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Climate hazards: Wildfires

Climate-proof your home for Wildfires and smoke

Long-term resilience measures

Climate Ready Home Guide

This page provides non-emergency solutions to tackle climate change. If you are in an emergency, visit what to do during a fire.

Wildfires are happening more often with climate change. Calgary has experienced a significant increase in smoky conditions over the last 30 years. We will continue to experience more smoky conditions as climate change makes summers hotter, drier, and longer, with more potential for lightning storms. Regardless of where you live in Calgary, you have potential to be impacted by wildfire smoke.

Calgary is not as exposed to wildfire as northern and mountain towns. Some communities in Calgary are situated beside forested areas, grasslands, river valleys and parks that can have fire control problems. In the past we have experienced multiple grass fires, such as those on Nose Hill.

In an urban setting, wildfires can grow by catching trees, leaves, plants, dried grasses, and other fuels. These can spread to structures, including your home. Sparks and embers from a wildfire as far as two kilometres away can ignite materials and cause severe damage to your home.

Wildfire vulnerability

Consider the following questions. The more questions you answer as YES, the more vulnerable you and your property may be to wildfires:

Question Yes/No

Do you live beside dense, continuous forests or unmanaged grasslands?

This includes large urban parks such as Nose Hill, Confederation, Edworthy, and Fish Creek Provincial Park?


Do you have combustible materials and/or trees in close proximity to your home?


Do you have wooden shake roofing materials?


Do you live on the mid to upper portion or crest of a hill or slope?

(Fire moves faster uphill and may put your home at higher risk).


Is your exterior siding made of wood or vinyl?


Do you live in a home without an indoor air purifier?


How to reduce wildfire impacts

Some of the most impactful actions to reduce wildfire impacts to you and your home include:


  • Consider your choice of materials based on fire resistance if renovating.
    • Choose Class A fire resistant roofing materials. Metal, clay or tile asphalt shingles all offer good fire protection if they are Class A rated.
    • Cement board, stucco, brick or metal are the best siding options for protection against wildfires.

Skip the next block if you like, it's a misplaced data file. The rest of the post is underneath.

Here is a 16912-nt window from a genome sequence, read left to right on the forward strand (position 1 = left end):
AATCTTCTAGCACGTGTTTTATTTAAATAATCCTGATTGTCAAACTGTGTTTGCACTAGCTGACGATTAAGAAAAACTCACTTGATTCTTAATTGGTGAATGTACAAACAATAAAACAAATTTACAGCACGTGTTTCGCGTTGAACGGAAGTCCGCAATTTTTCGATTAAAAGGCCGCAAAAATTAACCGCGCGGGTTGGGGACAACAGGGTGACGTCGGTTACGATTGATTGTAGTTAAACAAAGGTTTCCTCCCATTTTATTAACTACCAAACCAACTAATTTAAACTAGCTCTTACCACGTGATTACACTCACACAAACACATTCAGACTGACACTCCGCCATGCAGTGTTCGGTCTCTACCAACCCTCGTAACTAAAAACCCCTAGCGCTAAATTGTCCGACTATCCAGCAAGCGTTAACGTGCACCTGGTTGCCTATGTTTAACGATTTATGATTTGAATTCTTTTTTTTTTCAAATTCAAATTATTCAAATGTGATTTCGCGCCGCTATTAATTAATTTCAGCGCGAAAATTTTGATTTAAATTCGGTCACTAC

• Remove needles, leaves and other combustible materials from your roof, vents, and gutters.
  • Review your home insurance policy and ask your insurance provider what your policy covers in the case of fire damage.
  • Be aware of local fire bans.
  • Ensure your smoke and CO alarms are working and practice a home escape plan. Visit for more information on fire safety and prevention.
Helicopter releasing water over a forest wildfire

FireSmart™ and associated Marks are registered trademarks of the Canadian Interagency Forest Fire Centre (CIFFC).

For more information about protecting your home and property from wildfires, refer to the Institute for Catastrophic Loss Reduction’s Homeowner Guide: Protect Your Home From Wildfire and

How to reduce smoke impacts

Before smoke events


  • Download the WeatherCan app for the Air Quality Health Index and current and forecasted smoke conditions in Calgary.
  • Visit for info about smoke and your health.
  • Purchase a portable air purifier with a High Efficiency Particulate Air (HEPA) filter that traps microscopic particles. Air purifiers can be plugged in and used in most rooms in your home.
  • Repair damaged windows and replace worn or missing weather stripping.
  • Consider adding an air purifier into your central air system if building a new home or replacing your HVAC system.

During smoke events


  • Keep all windows and doors closed and turn off bathroom or kitchen fans to keep smoke from entering your home.
  • Check on family members and neighbours and help those that may be more susceptible to health issues.
  • Make sure A/C filters and furnace filters are clean, and replace them when necessary. For your furnace, choose a filter with a MERV 13 rating, or as high a rating as your system fan and filter slot can accommodate.
View of downtown Calgary covered in smoke from wildfires

Learn more about air quality in Calgary and how we measure and manage it.  

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Disclaimer:  The content of the Climate Ready Home Guide is for informational purposes only and cannot be construed as technical advice with respect to any particular building(s) or construction project(s). The Climate Ready Home Guide does not recommend or endorse specific products or companies. All products and measures should be installed by a professional contractor, according to manufacturer specifications and following all City Bylaws and codes.